an AC brownout sensor connected to the bleeding switch, configured to turn on the bleeding switch once the second voltage has continuously exceeded a threshold value for more than a preset time, to thereby establish a bleeding path for discharging the capacitor of the electromagnetic interference filter; and
a high-voltage element connected to the rectifier circuit and the AC brownout senor, configured to receive the second voltage and limit a maximum value of the second voltage, to thereby generate a third voltage provided to the AC brownout sensor.
2. The bleeding circuit of claim 1, wherein the AC brownout sensor comprises:
a comparator connected to the high-voltage element, configured to compare the third voltage with a reference voltage, to thereby assert a comparison signal when the third voltage is higher than the reference voltage; and
a timer connected to the comparator and the bleeding switch, configured to count a lasting time of the comparison signal, to thereby trigger a signal to turn on the bleeding switch once the lasting time reaches the preset time.
3. The bleeding circuit of claim 1, wherein the high-voltage element is a JFET or a depletion-type MOSFET.
4. The bleeding circuit of claim 1, wherein the bleeding switch is connected to the rectifier circuit through the high-voltage element.
5. The bleeding circuit of claim 4, wherein the bleeding switch conducts a discharge current lower than a current through the high-voltage element when it is on.
6. The bleeding circuit of claim 1, wherein the bleeding switch, the AC brownout sensor, and the high-voltage element are integrated into a control integrated circuit.
7. The bleeding circuit of claim 6, wherein the high-voltage element provides a current to a startup capacitor of the control integrated circuit to start up the control integrated circuit.
8. The bleeding circuit of claim 1, further comprising a current limiter serially connected to the bleeding switch, configured to limit a maximum discharge current through the bleeding switch.
9. A bleeding circuit for reducing power consumption of an electromagnetic interference filter including a capacitor having two ends serve for connecting to an AC power source, the bleeding circuit comprising:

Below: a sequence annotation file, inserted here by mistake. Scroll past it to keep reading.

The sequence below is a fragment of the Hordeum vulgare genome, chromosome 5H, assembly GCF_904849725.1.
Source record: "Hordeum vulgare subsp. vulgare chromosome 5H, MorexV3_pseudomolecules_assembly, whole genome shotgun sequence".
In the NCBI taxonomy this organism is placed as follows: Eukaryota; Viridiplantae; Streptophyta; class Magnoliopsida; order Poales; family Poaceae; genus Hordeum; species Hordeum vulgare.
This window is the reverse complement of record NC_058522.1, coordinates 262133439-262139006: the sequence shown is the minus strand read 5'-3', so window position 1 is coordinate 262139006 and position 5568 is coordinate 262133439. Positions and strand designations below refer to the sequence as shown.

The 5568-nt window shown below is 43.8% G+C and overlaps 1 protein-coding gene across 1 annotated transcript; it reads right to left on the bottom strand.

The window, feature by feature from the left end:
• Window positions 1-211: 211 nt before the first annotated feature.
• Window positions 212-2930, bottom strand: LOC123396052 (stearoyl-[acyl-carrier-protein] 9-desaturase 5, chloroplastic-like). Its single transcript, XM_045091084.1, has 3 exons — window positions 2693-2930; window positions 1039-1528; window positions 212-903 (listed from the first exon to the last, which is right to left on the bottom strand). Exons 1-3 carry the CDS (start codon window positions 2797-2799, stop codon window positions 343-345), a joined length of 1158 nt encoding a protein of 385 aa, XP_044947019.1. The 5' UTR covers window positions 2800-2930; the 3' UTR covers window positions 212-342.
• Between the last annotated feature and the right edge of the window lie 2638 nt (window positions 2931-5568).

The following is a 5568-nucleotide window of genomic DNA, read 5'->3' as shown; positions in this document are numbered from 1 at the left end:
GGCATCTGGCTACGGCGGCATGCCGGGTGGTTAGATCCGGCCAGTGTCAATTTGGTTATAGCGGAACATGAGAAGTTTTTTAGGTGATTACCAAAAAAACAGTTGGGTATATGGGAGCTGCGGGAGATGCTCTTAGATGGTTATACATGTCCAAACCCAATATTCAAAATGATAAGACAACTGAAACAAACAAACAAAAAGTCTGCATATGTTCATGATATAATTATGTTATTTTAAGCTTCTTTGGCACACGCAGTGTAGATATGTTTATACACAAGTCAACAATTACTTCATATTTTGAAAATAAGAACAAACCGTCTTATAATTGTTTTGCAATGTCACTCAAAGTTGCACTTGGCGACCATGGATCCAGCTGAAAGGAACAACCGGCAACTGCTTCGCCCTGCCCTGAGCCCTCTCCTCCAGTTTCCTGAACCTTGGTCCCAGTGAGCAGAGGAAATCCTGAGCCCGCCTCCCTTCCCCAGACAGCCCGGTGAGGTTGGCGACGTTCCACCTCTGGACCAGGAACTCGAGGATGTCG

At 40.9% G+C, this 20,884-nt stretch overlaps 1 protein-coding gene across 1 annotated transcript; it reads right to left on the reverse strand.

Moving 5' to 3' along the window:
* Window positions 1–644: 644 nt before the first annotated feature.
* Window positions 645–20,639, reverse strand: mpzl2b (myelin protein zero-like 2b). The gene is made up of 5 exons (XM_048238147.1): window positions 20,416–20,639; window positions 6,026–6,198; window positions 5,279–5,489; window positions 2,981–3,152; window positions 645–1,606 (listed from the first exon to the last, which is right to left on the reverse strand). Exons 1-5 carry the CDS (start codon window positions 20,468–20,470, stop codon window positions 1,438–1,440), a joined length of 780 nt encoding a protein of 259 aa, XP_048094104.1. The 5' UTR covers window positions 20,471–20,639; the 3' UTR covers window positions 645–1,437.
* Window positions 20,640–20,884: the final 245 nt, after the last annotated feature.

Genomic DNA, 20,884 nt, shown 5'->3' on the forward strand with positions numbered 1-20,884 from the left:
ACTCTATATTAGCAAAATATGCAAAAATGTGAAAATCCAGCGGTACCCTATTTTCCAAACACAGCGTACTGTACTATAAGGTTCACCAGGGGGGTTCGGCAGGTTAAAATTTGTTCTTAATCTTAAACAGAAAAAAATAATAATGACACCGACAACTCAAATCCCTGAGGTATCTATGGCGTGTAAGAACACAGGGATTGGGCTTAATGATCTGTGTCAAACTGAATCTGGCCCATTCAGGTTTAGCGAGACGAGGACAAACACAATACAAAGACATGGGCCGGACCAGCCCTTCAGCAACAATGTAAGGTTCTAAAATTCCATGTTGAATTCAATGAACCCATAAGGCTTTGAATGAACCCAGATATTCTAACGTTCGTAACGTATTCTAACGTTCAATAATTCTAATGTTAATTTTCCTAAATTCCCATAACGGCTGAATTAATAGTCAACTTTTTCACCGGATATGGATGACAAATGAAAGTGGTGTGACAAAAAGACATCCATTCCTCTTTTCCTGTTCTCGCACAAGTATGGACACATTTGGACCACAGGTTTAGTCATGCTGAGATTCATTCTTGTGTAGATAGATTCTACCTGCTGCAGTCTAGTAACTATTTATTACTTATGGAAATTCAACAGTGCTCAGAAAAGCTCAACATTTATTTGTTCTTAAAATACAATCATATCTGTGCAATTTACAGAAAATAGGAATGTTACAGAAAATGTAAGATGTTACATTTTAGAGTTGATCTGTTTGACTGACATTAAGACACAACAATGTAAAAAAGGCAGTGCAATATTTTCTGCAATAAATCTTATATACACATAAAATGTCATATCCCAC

a rectifier circuit connected to the two ends of the capacitor of the electromagnetic interference filter, configured to rectify a first voltage across the capacitor of the electromagnetic interference filter to produce a second voltage;
a bleeding switch connected between the rectifier circuit and a ground terminal;
an AC brownout sensor connected to the b1eeding switch, configured to turn on the bleeding switch once the second voltage has continuously exceeded a threshold value for more than a preset time, to thereby establish a bleeding path for discharging the capacitor of the electromagnetic interference filter; and
a high-voltage element connected between the rectifier circuit and the bleeding switch, configured to limit a maximum voltage supplied to the bleeding switch.
10. The bleeding circuit of claim 9, wherein the high-voltage element is a JFET or a depletion-type MOSFET.
11. A bleeding method for reducing power consumption of an electromagnetic interference filter including a capacitor having two ends serve for connecting to an AC power source, the bleeding method comprising:
A.) rectifying a first voltage across the capacitor of the electromagnetic interference filter to produce a second voltage; and
B.) detecting the second voltage, and establishing a bleeding path for discharging the capacitor of the electromagnetic interference filter once the second voltage has continuously exceeded a threshold value for more than a preset time, wherein the step B comprises:
limiting a maximum value of the second voltage to generate a third voltage; and
establishing the bleeding path when the third voltage has continuously exceeded a reference voltage for more than the preset time.
US13/611,416 2012-06-19 2012-09-12 Bleeding circuit and method for reducing power consumption of an EMI filter Active 2034-05-04 US9203295B2 (en)